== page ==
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The Library   By: (1844-1912)

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Books, books again, and books once more! These are our theme, which some miscall Mere madness, setting little store By copies either short or tall. But you, O slaves of shelf and stall! We rather write for you that hold Patched folios dear, and prize "the small, Rare volume, black with tarnished gold." A. D.


The pages in this volume on illuminated and other MSS. (with the exception of some anecdotes about Bussy Rabutin and Julie de Rambouillet) have been contributed by the Rev. W. J. Loftie, who has also written on early printed books (pp. 94 95). The pages on the Biblioklept (pp. 46 56) are reprinted, with the Editor's kind permission, from the Saturday Review; and a few remarks on the moral lessons of bookstalls are taken from an essay in the same journal.

Mr. Ingram Bywater, Fellow of Exeter College, and lately sub Librarian of the Bodleian, has very kindly read through the proofs of chapters I., II., and III., and suggested some alterations.

Thanks are also due to Mr. T. R. Buchanan, Fellow of All Souls College, for two plates from his "Book bindings in All Souls Library" (printed for private circulation), which he has been good enough to lend me. The plates are beautifully drawn and coloured by Dr. J. J. Wild. Messrs. George Bell & Sons, Messrs. Bradbury, Agnew, & Co., and Messrs. Chatto & Windus, must be thanked for the use of some of the woodcuts which illustrate the concluding chapter. A. L.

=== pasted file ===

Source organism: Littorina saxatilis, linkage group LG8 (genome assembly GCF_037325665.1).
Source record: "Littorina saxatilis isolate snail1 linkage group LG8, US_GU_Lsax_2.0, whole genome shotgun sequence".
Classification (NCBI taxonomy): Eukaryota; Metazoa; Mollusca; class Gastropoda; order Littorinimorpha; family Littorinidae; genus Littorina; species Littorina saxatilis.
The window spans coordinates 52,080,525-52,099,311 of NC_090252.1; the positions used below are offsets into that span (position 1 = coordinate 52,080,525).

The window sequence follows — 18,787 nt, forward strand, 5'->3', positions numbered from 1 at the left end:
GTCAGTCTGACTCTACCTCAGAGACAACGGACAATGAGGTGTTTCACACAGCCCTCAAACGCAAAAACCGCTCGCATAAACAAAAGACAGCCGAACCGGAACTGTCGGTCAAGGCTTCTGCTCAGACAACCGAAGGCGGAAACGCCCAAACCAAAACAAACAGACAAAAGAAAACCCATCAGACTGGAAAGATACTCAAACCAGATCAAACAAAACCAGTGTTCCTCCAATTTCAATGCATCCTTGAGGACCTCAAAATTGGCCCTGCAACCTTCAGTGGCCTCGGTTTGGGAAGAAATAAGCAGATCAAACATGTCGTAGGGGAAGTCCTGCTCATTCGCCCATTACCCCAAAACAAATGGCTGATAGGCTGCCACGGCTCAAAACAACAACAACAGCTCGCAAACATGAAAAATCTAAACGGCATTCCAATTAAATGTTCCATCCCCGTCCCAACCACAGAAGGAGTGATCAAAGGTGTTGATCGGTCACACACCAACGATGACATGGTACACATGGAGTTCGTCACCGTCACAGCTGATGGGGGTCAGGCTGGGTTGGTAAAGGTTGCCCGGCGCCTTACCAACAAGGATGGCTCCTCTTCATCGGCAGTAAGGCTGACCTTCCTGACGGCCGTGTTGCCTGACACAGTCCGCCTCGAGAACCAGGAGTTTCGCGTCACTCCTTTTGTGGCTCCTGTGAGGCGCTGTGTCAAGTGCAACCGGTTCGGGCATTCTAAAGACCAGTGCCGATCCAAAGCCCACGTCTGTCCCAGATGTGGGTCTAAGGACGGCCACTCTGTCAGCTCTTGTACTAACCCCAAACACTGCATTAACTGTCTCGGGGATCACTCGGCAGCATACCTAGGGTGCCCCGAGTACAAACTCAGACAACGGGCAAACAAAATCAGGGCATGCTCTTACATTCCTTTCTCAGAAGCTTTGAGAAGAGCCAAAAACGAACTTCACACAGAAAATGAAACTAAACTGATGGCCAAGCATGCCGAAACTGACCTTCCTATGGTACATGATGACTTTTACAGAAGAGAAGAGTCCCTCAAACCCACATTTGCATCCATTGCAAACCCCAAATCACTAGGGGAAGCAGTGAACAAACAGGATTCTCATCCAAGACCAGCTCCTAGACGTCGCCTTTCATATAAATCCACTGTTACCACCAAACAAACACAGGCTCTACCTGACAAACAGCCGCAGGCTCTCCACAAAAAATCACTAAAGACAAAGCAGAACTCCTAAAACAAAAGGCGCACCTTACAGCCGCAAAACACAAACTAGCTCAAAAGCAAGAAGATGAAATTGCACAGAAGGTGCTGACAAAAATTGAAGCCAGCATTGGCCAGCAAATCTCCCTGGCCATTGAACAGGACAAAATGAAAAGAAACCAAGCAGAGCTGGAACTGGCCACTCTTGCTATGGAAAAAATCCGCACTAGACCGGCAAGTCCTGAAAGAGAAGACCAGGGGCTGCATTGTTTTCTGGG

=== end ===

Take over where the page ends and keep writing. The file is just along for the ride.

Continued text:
"All men," says Dr. Dibdin, "like to be their own librarians." A writer on the library has no business to lay down the law as to the books that even the most inexperienced amateurs should try to collect. There are books which no lover of literature can afford to be without; classics, ancient and modern, on which the world has pronounced its verdict. These works, in whatever shape we may be able to possess them, are the necessary foundations of even the smallest collections. Homer, Dante and Milton Shakespeare and Sophocles, Aristophanes and Moliere, Thucydides, Tacitus, and Gibbon, Swift and Scott, these every lover of letters will desire to possess in the original languages or in translations. The list of such classics is short indeed, and when we go beyond it, the tastes of men begin to differ very widely. An assortment of broadsheet ballads and scrap books, bought in boyhood, was the nucleus of Scott's library, rich in the works of poets and magicians, of alchemists, and anecdotists. A childish liking for coloured prints of stage characters, may be the germ of a theatrical collection like those of Douce, and Malone, and Cousin. People who are studying any past period of human history, or any old phase or expression of human genius, will eagerly collect little contemporary volumes which seem trash to other amateurs. For example, to a student of Moliere, it is a happy chance to come across "La Carte du Royaume des Pretieuses" (The map of the kingdom of the "Precieuses") written the year before the comedian brought out his famous play "Les Precieuses Ridicules." This geographical tract appeared in the very "Recueil des Pieces Choisies," whose authors Magdelon, in the play, was expecting to entertain, when Mascarille made his appearance. There is a faculty which Horace Walpole named "serendipity," the luck of falling on just the literary document which one wants at the moment. All collectors of out of the way books know the pleasure of the exercise of serendipity, but they enjoy it in different ways. One man will go home hugging a volume of sermons, another with a bulky collection of catalogues, which would have distended the pockets even of the wide great coat made for the purpose, that Charles Nodier used to wear when he went a book hunting... Continue reading book >>

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